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Improve your software developer job post

March 5, 2012

Brian

A few weeks, a hiring manager on Reddit asked the readers of cscareerquestions were they look for jobs, and expressed frustration with the developer candidates HR sent his way.  The developers sent up a few guesses about why the hiring process was going badly for him.  Maybe your HR people are filtering based on simple keyword searches because they have no idea what the position actually does.  Maybe you’re doomed because you’re looking for C++ developers in a city where the only other C++ work (high frequency trading) pays extremely well.  Maybe it’s your job description.

He posted the job description.  It was definitely the job description.

Here’s an excerpt:

“The software developer’s role is to design, code, test, and analyze software programs and applications. This includes researching, designing, documenting, and modifying software specifications throughout the production lifecycle. The software developer will also analyze and amend software errors in a timely and accurate fashion and provide status reports where required. ESSENTIAL FUNCTIONS: Strategy & Planning • Assist other developers, analysts, and designers in conceptualizing and developing new software programs and applications. • Plan phases of the software development life cycle (SDLC) for a variety of projects. • Assist in the preparation and documentation of software requirements and specifications. • Research and document requirements of software users. Acquisition & Deployment • Conduct research on emerging application development software products, languages, and standards in support of procurement and development efforts. • Recommend, schedule, and perform software improvements and upgrades. blah blah blah blah BLAH BLAH BLAH BLAH BLAH BLAH

Yes, it was formatted just like that, too.  But formatting aside, what’s wrong with this?  I bet it describes the position accurately.  It also describes every other software development position on the planet.  (Don’t believe me?  Google any of the sentences in the excerpt above and see how many postings use those exact words.)  This posting went on for another hundred words or so before it finally mentioned ANYTHING specific to the position.  3 characters, “C++”.

Don’t put anything in the job description that I already know!  Solid candidates aren’t interested in reading a description of a what a software engineer is.  They want to know what the job is like and why yours is better than the others they are considering.  Drop the bit about modifying software to meet business requirements, or the necessity of working well individually or in a team.  Instead, tell me:

What project will I work on? Is it fun?  Will it make a positive difference in people’s lives?  What will I learn while I’m doing it?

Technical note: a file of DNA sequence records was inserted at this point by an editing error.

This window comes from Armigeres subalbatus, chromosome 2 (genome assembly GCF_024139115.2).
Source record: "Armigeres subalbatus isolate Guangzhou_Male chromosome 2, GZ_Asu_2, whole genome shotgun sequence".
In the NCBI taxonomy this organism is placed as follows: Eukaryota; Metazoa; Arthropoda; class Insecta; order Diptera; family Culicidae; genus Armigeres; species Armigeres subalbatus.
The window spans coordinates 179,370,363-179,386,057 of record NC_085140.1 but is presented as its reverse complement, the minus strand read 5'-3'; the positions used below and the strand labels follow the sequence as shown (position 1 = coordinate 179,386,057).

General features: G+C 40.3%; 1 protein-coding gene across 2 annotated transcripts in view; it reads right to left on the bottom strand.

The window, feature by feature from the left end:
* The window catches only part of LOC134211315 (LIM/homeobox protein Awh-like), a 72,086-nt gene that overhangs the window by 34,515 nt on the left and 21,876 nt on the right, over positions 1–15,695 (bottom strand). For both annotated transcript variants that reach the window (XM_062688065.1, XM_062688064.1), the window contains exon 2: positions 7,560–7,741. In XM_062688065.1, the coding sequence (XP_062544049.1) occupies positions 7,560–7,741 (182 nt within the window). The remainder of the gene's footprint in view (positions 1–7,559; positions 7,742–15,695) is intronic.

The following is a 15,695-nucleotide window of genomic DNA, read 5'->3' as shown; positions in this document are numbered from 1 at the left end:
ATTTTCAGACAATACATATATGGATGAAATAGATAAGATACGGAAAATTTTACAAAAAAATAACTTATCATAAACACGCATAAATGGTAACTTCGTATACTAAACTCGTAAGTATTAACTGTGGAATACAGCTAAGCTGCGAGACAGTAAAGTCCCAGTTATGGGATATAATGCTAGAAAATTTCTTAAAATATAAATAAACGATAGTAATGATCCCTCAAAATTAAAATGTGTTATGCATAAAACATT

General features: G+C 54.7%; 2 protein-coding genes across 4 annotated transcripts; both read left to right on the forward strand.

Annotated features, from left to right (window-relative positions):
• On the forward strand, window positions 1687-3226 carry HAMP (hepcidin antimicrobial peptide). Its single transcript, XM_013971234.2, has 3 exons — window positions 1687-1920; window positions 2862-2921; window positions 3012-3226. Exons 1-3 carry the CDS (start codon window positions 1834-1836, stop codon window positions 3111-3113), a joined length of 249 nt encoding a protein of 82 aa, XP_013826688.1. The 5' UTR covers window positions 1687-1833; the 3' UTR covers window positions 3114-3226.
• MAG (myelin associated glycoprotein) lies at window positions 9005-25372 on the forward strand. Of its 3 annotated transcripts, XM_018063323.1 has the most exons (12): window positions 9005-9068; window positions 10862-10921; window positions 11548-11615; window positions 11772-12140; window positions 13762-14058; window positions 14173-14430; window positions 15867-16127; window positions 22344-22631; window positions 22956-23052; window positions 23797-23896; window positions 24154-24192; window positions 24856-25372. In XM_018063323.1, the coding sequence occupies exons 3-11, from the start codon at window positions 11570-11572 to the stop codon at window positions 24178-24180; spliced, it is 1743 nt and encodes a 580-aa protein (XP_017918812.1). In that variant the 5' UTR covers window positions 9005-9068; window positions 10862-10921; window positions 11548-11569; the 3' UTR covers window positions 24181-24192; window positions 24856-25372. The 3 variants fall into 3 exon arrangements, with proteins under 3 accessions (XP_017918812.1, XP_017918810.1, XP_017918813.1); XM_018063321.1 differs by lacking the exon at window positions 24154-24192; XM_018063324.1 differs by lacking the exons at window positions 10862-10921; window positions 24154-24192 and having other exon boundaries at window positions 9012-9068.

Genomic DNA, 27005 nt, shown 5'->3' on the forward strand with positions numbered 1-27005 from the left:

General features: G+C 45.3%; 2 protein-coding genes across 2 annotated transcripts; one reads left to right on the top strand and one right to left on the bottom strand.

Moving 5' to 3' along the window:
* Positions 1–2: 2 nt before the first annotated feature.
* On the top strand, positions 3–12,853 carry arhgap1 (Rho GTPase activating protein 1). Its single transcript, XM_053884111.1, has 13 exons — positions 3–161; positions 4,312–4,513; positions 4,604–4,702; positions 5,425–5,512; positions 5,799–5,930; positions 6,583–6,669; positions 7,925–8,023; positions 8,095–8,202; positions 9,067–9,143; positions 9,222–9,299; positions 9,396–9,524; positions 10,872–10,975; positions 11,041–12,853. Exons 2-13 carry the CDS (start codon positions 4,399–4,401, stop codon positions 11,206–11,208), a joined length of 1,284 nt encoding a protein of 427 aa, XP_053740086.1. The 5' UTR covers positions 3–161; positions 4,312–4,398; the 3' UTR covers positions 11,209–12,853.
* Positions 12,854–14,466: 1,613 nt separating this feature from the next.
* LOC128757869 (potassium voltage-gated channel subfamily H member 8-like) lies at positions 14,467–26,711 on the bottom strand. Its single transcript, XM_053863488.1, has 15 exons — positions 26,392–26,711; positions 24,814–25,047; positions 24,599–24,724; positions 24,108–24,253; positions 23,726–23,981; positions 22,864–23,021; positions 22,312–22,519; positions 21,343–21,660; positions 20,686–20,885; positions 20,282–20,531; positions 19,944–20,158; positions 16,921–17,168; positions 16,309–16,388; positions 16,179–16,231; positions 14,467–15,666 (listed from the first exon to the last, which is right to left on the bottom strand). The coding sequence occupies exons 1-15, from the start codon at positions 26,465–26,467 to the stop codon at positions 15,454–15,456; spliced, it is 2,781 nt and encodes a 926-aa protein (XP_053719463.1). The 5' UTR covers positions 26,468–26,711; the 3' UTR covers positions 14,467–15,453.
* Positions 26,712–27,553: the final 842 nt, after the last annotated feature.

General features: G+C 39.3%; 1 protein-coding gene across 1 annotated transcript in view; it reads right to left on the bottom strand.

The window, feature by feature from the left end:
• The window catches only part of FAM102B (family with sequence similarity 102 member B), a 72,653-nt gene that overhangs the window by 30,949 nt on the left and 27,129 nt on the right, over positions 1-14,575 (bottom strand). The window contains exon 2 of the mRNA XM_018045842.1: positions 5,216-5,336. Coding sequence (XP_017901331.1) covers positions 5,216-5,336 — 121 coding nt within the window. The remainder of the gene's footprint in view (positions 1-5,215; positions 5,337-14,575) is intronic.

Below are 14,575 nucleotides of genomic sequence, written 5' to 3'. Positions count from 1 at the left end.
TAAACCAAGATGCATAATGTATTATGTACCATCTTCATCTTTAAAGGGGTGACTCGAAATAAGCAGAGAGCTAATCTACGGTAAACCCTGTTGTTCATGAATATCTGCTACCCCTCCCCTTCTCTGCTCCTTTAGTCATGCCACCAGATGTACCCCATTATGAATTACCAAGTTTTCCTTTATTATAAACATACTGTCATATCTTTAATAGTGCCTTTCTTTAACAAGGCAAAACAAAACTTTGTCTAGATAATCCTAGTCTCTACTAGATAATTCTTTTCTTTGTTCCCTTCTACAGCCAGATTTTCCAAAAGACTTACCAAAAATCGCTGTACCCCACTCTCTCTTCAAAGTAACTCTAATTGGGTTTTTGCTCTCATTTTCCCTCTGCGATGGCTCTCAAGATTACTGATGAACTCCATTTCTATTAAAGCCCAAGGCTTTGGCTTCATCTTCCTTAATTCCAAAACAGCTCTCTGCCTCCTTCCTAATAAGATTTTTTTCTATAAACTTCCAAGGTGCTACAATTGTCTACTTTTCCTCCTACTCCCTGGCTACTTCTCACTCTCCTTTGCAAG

Is there any proof that the existing team is any good?  Maybe you have a nifty product already in the Market, or your lead dev speaks at conferences.

Are you willing to pay to get the best coders? If so, speak up!  N.B. The only thing “Market” or “Competitive” suggests is that you don’t pay a top-end compensation package.  It transmits no other useful information.

Does the hiring manager have actual technical knowledge?

Is there beer in the fridge?  Do people like each other enough to hang out after work?

Does your company have any personality?  Can you break through the Office Space-style language enough to show that a thinking human being wrote this, and a thinking human being will read my resume?

If you don’t know the answer to those questions, go back and talk to the development team.  Maybe even ask the junior ones, the ones who aren’t yet fluent in corporate-speak.  Ask them why they work at your company.  If they have a decent answer, that’s your job post.  If they don’t, you’ve got a much bigger problem.

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2 Comments

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  1. Veronica #
    December 11, 2013

    Very well thought-through post. Reminds me looking for a job myself and going through hundreds of badly written job descriptions – all looking the same, so annoying! It’s sad that HR very often don’t put much attention to what they describe in the job offers and come from the stand point that if an applicant wants to get hired he/she will apply anyways. My company needs software developers quite often, so I might just as well share this post with them to make sure they don’t do the same mistakes. It’s very informative! Thanks.

  2. July 7, 2014

    I’m impressed, I have to admit. Rarely do I come across
    a blog that’s both educative and entertaining, and without a doubt, you’ve
    hit the nail on the head. The issue is something that not enough people are
    speaking intelligently about. I am very happy that I
    stumbled across this during my hunt for something concerning this.

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